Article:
Skip to content

Interest rate hikes 'going to be painful' for British Columbians, warns economist

"The reasonable thing is to take the heat now and avoid a bigger heat later," says UBC's Giovanni Gallipoli.
real estate houses homes
As the cost of goods and services soars, interest rate hikes are a means to cool demand and put less pressure on prices. Photo: Dan Toulgoet

The Bank of Canada is caught in a balancing act of triggering a recession and keeping the economy afloat, according to one B.C. economist. 

Last week, Bank of Canada governor Tiff Macklem reiterated that the bank may have to move its key interest rate upwards of 3% to bring inflation back on target. He said the bank may need to "move more quickly, may need to take a larger step" to avoid inflation becoming entrenched." 

“They're saying, if it takes us to trigger a recession, by increasing interest rates, we are willing to pay that price," says Giovanni Gallipoli of the University of B.C. "It's going to be painful."

As the cost of goods and services soars, interest rate hikes are a means to cool demand and put less pressure on prices, explained Gallipoli.

Inflation becomes dangerous when people’s expectations of it become “entrenched,” triggering a “vicious cycle” of price increases with wages unable to keep up, he said.

“If you don't do it now [increase interest rates], you run the risk of things overheating, and then expectation becomes embedded and it becomes a lot harder for monetary authorities to keep the prices in check,” said Gallipoli.

“The reasonable thing is to take the heat now and avoid a bigger heat later.” 

Inflation has been caused by printing more money during the COVID-19 pandemic. It has surged ahead thanks to supply chain disruptions, trade restrictions, particularly with China, and Russia’s invasion of Ukraine interrupting production and supply of basic staples such as oil and wheat.

The Bank of Canada sets what’s called an overnight interest rate, now at 1.5%, up from 0.25% in December 2021. Prime rates are the higher rates banks charge on loans. Right now, the prime rate is 3.7%.

Low rates have overstimulated the economy with more borrowed money in the system, causing asset prices to inflate.

“If your mortgage is a fixed rate at 2%, like many people have, with an inflation rate of 7%, effectively the bank is paying these people 5% in real terms, to borrow money. That's very stimulative,” explained Gallipoli.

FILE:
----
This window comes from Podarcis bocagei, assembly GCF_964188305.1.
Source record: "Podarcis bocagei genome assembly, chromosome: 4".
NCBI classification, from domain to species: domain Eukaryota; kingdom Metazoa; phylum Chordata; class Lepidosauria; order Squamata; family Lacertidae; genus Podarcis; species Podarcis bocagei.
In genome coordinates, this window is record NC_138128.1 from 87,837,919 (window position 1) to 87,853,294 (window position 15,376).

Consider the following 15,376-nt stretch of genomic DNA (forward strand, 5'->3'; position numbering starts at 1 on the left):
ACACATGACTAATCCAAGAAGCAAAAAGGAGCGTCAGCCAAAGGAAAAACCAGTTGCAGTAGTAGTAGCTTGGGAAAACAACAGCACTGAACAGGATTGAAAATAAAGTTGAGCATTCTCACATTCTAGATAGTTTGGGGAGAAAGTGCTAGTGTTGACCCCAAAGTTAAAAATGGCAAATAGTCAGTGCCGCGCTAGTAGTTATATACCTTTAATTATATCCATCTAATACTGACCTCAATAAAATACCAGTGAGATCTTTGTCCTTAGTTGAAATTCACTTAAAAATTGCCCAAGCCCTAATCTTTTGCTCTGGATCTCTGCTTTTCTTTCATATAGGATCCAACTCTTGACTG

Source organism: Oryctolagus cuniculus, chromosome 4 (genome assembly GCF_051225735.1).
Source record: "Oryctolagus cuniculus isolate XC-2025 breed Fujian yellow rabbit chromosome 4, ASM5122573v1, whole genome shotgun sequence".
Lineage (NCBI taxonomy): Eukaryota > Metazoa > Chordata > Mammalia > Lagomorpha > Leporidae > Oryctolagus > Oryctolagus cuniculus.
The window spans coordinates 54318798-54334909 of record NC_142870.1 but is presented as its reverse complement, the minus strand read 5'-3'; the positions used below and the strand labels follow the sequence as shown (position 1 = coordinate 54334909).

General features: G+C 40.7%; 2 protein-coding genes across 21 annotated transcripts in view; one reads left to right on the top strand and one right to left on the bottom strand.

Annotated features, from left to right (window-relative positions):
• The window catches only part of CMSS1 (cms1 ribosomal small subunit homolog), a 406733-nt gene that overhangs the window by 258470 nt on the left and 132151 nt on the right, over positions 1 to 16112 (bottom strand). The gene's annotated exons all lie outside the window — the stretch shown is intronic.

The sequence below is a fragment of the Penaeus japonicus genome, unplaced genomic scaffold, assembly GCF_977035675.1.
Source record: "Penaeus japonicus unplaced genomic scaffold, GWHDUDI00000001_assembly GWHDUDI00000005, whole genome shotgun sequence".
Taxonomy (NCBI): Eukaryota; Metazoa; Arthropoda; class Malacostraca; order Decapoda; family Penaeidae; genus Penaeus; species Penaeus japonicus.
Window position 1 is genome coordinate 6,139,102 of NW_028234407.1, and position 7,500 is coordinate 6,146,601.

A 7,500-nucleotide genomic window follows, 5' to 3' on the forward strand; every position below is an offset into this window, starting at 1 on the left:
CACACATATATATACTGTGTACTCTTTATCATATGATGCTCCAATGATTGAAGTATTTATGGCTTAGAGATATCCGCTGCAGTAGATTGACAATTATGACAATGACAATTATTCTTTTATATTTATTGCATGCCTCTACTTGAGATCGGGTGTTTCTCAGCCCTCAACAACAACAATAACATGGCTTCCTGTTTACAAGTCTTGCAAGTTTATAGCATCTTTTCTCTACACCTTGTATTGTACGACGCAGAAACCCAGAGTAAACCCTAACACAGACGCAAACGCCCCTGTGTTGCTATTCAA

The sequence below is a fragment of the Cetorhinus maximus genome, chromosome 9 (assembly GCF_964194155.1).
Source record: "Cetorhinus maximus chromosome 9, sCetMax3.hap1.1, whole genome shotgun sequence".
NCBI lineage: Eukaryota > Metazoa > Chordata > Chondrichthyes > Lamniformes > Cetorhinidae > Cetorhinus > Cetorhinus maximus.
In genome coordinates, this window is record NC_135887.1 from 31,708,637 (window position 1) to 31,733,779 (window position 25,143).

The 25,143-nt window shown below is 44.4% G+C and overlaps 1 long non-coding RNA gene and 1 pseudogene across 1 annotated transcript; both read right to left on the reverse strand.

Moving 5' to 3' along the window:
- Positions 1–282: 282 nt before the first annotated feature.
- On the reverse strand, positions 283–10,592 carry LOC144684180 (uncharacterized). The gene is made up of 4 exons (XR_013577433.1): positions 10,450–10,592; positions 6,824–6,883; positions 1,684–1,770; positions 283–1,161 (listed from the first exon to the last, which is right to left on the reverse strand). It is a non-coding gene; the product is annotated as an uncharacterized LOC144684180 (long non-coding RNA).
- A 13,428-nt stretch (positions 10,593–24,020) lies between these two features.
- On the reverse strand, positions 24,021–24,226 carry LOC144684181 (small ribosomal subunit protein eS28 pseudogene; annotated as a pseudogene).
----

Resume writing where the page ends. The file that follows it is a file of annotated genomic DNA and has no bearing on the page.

How high will interest rates go?

Gallipoli says he has no solid answer as monetary policy cannot immediately impact underlying conditions of inflation, such as war, disrupted supply chains and the price of energy.

But he said he expects Bank of Canada’s rates to be at least at 3% by December.

Ontario-based mortgage broker Ron Butler says this will push five-year mortgage terms at or past 5.25% as banks bake in the overnight rate hikes as well as added risk as home prices decline since people will be able to borrow less for their purchase.

“I don't see [the Bank of Canada overnight rate] being a nickel less than 3%,” said Butler of the tightening cycle.

Butler says where immediate pain will be felt is with home equity lines of credit, which have sat at a record low of 2.95% from mid-2020 to early 2022. Now, rates will likely exceed 5% by year end and payments will immediately reflect this.

His advice to prospective buyers is to “enjoy the summer” and “have a look” come Labour Day. Even then, waiting until New Year's may be advisable, he said.

He says prime rates could go even higher in 2023 although anything over 7% would spark an “unmanageable problem.”

The pace of hikes will also be managed by the Bank of Canada, he said.

The problems will commence if or once more people lose their jobs, according to Butler.

“The history of this country is that when Canadians have their employment, that they will drink rainwater and eat grass in order to make mortgage payments. I mean, it's a very important thing to Canadians. But you are more concerned about unemployment, because with unemployment, there's no comeback from that if you lose your job — how do you make your mortgage payment?”

How will home prices be affected?

Housing economics professor Thomas Davidoff at the University of B.C. says home prices are going to fall in this environment, but affordability likely won’t improve.

For example, on a home purchased at $500,000 with a 5% down payment at a 2.5% interest rate, the payment would be $2,212. If the new rate is 5%, the monthly payment goes up to $2,873. Such a home would need to decline in value 20% (to $400,000) in order for a new homebuyer to pay roughly the same with the higher rate ($2,268).

“So, the home falls a little bit, but affordability is still probably worse. And you'll probably have more people looking to rent, so rents will likely escalate,” he said.

Davidoff said landlords with existing tenants who have rent increase protections under B.C. law are going to feel the pinch as repair costs and mortgage payments increase.

“So, shed a tear for the landlord,” he said.

As like most times, there are varying factors at play for home prices, said Davidoff. While interest rates may bring prices down, counteracting this will be rising construction costs and homebuilders walking away from projects, thus creating a dearth in supply, all the while immigration continues to ramp up, he said.

[email protected]

With a file from Canadian Press